I shall refrain from outlining further detail about the work here. The purpose of this post was merely as an FYI for those who may find the study of interest. It has served its purpose for myself and has opened up some intriguing further lines of inquiry for myself in future.

BTW -- I do enjoy your blog Violetstar.
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Re: The Wizard & the Witches:John Dee, Salem, & Pendle

Postby violetstar » Tue Jan 16, 2018 12:21 pm

In recent years academia has seen increased tolerance and indeed interest in Occult studies.Scholars such as Egil Asprem,Frank Klaassen,Francis Young and others have a specific lean toward what has as you say been neglected in past investigations.Some are even practitioners themselves but for various if not obvious reasons keep their private lives under wraps.

I do not think your study needs to be limited to your own further lines of enquiry.More so,it is the conjectural element of it that is more of interest to me than the generally accepted views which I have seen so many times.Along those lines there is an interesting study of the Somerset trials in England 1664/5 that utilises input from scholars alongside evidence based conjecture gleaned from actual field work.http://www.freewebs.com/bornofsilence/This study is well respected and has been cited within witchcraft studies published by the prestigious(and expensive)Palgrave.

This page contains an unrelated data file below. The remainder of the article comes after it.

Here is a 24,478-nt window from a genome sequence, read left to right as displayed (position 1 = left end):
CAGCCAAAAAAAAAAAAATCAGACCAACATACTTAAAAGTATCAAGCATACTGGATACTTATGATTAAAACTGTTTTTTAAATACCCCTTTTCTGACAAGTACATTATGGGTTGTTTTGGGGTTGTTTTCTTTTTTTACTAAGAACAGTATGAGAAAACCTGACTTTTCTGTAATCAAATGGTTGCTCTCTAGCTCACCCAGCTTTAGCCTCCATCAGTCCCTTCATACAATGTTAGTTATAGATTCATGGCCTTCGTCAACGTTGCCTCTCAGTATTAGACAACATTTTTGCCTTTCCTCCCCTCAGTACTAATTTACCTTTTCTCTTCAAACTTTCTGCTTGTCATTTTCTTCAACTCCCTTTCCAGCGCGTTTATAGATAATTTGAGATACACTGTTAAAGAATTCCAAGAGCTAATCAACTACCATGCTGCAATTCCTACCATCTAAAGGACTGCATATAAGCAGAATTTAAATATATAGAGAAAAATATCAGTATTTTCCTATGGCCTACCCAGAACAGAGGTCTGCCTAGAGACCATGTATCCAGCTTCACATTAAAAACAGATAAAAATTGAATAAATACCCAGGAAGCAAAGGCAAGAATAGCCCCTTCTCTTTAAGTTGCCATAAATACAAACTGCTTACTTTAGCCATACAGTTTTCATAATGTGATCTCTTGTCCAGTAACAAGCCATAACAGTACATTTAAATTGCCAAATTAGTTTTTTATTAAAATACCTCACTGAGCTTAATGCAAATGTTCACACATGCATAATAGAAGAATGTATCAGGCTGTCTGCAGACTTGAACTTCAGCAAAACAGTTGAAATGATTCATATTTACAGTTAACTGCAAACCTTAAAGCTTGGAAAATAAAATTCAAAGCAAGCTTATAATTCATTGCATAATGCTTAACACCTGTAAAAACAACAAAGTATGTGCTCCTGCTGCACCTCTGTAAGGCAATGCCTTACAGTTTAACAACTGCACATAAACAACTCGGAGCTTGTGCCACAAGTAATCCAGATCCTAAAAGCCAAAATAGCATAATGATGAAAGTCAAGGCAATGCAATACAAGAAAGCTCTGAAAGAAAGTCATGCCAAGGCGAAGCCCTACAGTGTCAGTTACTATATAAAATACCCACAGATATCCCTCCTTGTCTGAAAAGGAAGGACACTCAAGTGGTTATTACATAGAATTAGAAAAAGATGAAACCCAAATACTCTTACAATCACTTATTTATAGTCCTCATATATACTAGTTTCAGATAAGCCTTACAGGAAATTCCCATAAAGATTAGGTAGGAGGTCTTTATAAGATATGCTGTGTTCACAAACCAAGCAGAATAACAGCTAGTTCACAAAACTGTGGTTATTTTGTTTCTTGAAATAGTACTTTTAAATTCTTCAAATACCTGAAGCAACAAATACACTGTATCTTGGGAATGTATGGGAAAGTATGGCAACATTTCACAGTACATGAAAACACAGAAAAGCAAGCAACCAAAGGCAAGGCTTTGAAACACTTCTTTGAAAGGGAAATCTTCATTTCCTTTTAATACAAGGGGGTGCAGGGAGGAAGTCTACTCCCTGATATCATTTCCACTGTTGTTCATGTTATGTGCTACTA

I myself submitted some information to that investigation and it would be hypocritical for me to suggest your study is of any less value.In fact the opening of new lines of enquiry into the trials rather excites me to the point I have decided to purchase your full study volume.Some things I cannot resist especially where the Devil is involved!
Self-love only is the eternal all pleasing, by meditation on this effulgent self which is mystic joyousness-AOS